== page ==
The Last Goodbye creates the experience of talking with a Holocaust survivor. Standing in Majdanek with Gutter provides viewers with a personal connection, a feeling of his presence. “You’re not only hearing his words, but embodying the same space as him, where these things happened. You can get face-to-face,” said Palitz. “The user has the ability to go in for the close-up. Empathy is a generator of social change.”
The production company Here Be Dragons developed the camera explicitly for this project to capture both 360 and 3D. MPC VR designed the aspects for tracking Gutter. OTOY Inc. created the photogrammetry, matching the lighting around the room, and Unity developed the game engine that integrates these disparate elements and loads every frame and sound. “The loading is happening all the time and if we don’t have that balanced correctly, viewers would see delays and skips. It’s a tricky thing to do,” said Tim Dillon, producer and Head of VR of MPC VR.
VR is quickly becoming a new grammar for teaching history and for bringing buried insights to the fore. The USC Shoah Foundation, produced The Last Goodbye, along with Here Be Dragons, MPC VR and OTOY. “The Shoah Foundation is constantly trying to find new ways to share these testimonies,” said Palitz. “We need to educate people, over and again, about what humans are capable of doing. It has never been more important than right now.”
What immersion means for filmmakers and viewers
With immersive technology, creators can cast viewers in a fundamental role—as active participants in the experience. What does this mean for filmmakers working in this technology? A few guidelines stand out:
Make your audience work for it. VR innately involves giving the user an active role, so revolve your story around viewer agency and presence. The more the immersive experience drives the technology, the stronger the story is and the more natural the experience will feel to the user. “There has to be a purpose for the technology,” said Palitz. Whether the purpose is to forge a connection or propel the narrative, clicking for the sake of clicking is not going to cut it.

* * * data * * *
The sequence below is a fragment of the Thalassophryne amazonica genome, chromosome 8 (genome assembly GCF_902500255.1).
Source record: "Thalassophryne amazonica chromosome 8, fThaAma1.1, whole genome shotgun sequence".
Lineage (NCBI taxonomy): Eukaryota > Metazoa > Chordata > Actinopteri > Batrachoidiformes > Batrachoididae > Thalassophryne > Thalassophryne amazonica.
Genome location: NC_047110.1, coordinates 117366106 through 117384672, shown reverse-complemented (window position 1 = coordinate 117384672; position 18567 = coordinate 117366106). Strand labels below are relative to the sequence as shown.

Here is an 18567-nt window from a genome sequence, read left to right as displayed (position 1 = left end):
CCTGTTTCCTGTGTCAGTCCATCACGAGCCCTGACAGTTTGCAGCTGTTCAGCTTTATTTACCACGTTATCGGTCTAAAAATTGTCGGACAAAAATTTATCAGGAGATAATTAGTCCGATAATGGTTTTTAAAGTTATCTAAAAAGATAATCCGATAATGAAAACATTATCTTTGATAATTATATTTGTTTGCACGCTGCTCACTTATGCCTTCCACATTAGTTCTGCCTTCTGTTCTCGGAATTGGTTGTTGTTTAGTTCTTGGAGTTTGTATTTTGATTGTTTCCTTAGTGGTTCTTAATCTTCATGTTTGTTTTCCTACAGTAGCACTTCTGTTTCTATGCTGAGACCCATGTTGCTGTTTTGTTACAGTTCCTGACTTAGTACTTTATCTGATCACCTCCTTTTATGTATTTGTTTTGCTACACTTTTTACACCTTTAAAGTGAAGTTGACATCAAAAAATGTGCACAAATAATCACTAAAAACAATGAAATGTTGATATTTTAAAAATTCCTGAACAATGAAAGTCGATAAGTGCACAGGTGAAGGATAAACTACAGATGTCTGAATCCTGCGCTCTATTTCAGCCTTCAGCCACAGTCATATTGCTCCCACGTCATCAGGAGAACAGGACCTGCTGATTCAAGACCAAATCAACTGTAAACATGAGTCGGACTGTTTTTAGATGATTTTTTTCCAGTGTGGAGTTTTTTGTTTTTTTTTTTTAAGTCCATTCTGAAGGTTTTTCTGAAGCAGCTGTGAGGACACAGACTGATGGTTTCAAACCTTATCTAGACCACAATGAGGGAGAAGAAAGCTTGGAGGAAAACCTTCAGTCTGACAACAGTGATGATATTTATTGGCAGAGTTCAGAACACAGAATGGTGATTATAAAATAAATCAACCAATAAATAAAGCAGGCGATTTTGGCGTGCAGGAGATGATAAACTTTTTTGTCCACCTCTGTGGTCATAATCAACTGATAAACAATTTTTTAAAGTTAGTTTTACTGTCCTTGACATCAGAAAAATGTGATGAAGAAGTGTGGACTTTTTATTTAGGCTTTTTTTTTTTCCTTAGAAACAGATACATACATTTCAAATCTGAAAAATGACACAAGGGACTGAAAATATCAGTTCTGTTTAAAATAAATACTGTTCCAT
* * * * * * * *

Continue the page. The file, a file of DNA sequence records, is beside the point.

Train your audience. Each VR experience works differently and must communicate to the user how it works in a non-intrusive way. In the first few moments of Broken Night, the viewer quickly learns that moving right or left generates different story choices. In the opening of The Last Goodbye, two icons come up, noting when the user may explore and walk around the environment and when it is best to simply stand. “If we hadn’t used the icons the experience could have been confusing for the user. We designed hand-drawn icons to offer an educational, museum-like quality. It felt more in line with the theme,” said Dillon. “We didn’t want to take people out of the experience.”
The immersive experience must hold even with a passive user. Users must still feel a sense of presence in an immersive work, even if they do not fully interact with it. Immersive technology lends itself to repeated use because as users interact with the work, they experience something different. This means that users can easily miss an interaction. “The Last Goodbye is built as a film experience. It’s accessible even if you run through it as a film, by simply standing in one spot for the whole experience,” said Dillon. “You can take this work to anyone and they can use it. We don’t ask anything of anyone. Viewers don’t need to pick up anything or even move anywhere to experience The Last Goodbye in full.” But if they do, the experience is deeper.
The improved technology and growing demand for VR is pushing the medium towards more sophisticated and purposeful storytelling. This is great news for filmmakers looking to get their feet wet in immersive formats.